Fantasy Golf on DraftKings – Sony Open

Lock of the week:

Kevin Kisner – $10,100  Tour Junkies friend and fav, Kevin Kisner, tops our list this week as a lock for the Sony Open in Hawaii. Kiz has gained 14 strokes total on the field at the host course of Waialae CC in the last five years. Putting will yet again be crucial on these slick Bermuda greens very similar to those last week at Kapalua. Kisner was number one in the field last week at the Sentry in strokes gained putting, and he’s historically been a strong putter on Bermuda surfaces. We received a tip from a PGA Tour caddie this week that Colonial CC is a strong correlated course to Waialae. Guess who the defending champ will be at Colonial CC later this year when they host the Dean & Deluca Invitational? Kevin. Kisner.

Value Plays:

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Russell Henley $9,200 – This heartbroken Georgia Bulldog is a little higher priced than we expected, but he’s a former winner here. He held the 72 hole course record at the Sony until last year, when Justin Thomas beat it by three shots. Henley has gained 26 strokes on the field at Waialae CC in the last five years. We know what a great putter Henley has been throughout his career, but he especially thrives on Bermuda. Statistically, he had a rather benign week at the Sentry TOC on his way to a T17 finish. But, we would expect coming back to a course he’s been dominant on before to jumpstart his game.

Gary Woodland $7,800 – Gary may be one of our favorite DraftKings values on the board this week. He’s a bomber that plays shockingly well on courses like Waialae that require him to club down and choose his spots. In fact, Woodland has gained over 25 strokes on the field at Waialae in the last five years. A recent article on the Golf Channel mentions how excited Gary is to begin the season. Apparently, Gary received some much need short game instruction from Pete Cowen and Brad Faxon that has him inspired. If his putter improves even marginally this season, Gary could win multiple times on the PGA Tour, given his ball striking ability. The price is too yummy to pass up in DraftKings GPPs and makes him a staple in cash game lineups.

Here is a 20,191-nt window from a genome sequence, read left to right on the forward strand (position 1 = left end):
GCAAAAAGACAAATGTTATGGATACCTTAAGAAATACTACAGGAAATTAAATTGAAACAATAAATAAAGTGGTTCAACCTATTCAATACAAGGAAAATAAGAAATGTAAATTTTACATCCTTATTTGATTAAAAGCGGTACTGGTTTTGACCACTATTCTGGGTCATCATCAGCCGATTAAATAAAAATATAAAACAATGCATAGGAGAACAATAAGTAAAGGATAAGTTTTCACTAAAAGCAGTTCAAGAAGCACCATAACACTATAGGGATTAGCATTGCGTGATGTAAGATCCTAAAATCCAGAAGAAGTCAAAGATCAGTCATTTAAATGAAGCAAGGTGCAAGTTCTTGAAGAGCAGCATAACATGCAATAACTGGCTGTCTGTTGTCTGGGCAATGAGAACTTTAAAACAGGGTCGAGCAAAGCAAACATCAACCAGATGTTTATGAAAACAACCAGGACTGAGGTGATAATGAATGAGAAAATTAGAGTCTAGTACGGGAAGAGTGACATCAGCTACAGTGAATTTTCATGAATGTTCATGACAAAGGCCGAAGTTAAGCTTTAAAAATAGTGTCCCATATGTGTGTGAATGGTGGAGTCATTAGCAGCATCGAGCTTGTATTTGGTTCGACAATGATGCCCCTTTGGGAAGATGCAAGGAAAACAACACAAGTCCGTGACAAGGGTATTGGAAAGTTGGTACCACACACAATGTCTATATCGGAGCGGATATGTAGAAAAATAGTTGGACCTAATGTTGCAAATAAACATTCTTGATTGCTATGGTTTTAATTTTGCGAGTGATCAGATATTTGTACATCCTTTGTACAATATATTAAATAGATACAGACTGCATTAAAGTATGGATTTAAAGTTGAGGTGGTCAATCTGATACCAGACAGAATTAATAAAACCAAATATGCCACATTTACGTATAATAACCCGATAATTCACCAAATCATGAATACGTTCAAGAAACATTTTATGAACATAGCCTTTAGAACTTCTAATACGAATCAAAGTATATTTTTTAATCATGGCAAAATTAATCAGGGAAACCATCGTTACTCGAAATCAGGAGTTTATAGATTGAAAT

Jimmy Walker $7,200 – Similar to Gary Woodland, Butch Harmon coaches Jimmy Walker and referenced his offseason in a Golf Channel article. Harmon said, “He’s healthy again and we had some really good sessions. It’s probably the best I’ve ever seen him swing it. Last year was tough on him physically and mentally it was a big strain on him. He’s done some great work and he’s ready to go”. This speaks to the battle Jimmy’s had with Lyme Disease over the last year. However, he appears rested, swinging well, and eager to compete. There’s not a player in this field that has gained more strokes at Waialae CC in the last five years than Jimmy Walker. He’s a low ball bomber that can keep it under the wind if conditions are challenging. Not to mention, he’s a two time champion of the Sony. At $7,200 on DraftKings, we’re willing to trust in Butch Harmon’s assessment.

Best bargain basement option:

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Aaron Baddeley  $6,800 – We always strive to give you a true “bargain basement” option in this section, in hopes to give you a play allowing salary relief. Our decision to roll with Badds here is based on putting, price, and winning upside. Badds is not the most consistent cut maker on the PGA Tour and historically struggles with accuracy off the tee. However, over the last five PGA Tour seasons, one player has finished top 20 in Strokes Gained Putting four times. Aaron. Baddeley. What he lacks with the driver, Aaron makes up for with the flat stick. We see that as valuable at Waialae CC, especially considering how well Aaron ranks among the Bermuda putting specialists. We likely won’t be playing him in cash lineups, but we will have some exposure in GPPs.

Player to Avoid:

Si Woo Kim $8,500 – The top 10 finish last week at the Sentry sounds good on paper for Si Woo, but we’re not impressed enough to pay $8,500. Si Woo is one of the most unreliable, unpredictable golfers on the PGA Tour. He’s never been known as a great putter, and that looks to continue given his putting performance last week. He is a wonderful ball striker, but in a full field event with a cut, it’s hard to trust him enough to return value on the price tag. He has a history of withdrawing from tournaments, appearing to “mail it in”, and look like a completely different golfer from the one we watched win the Players Championship in 2017. Until we see further consistency from Kim, we’ll be out unless his price warrants the upside.

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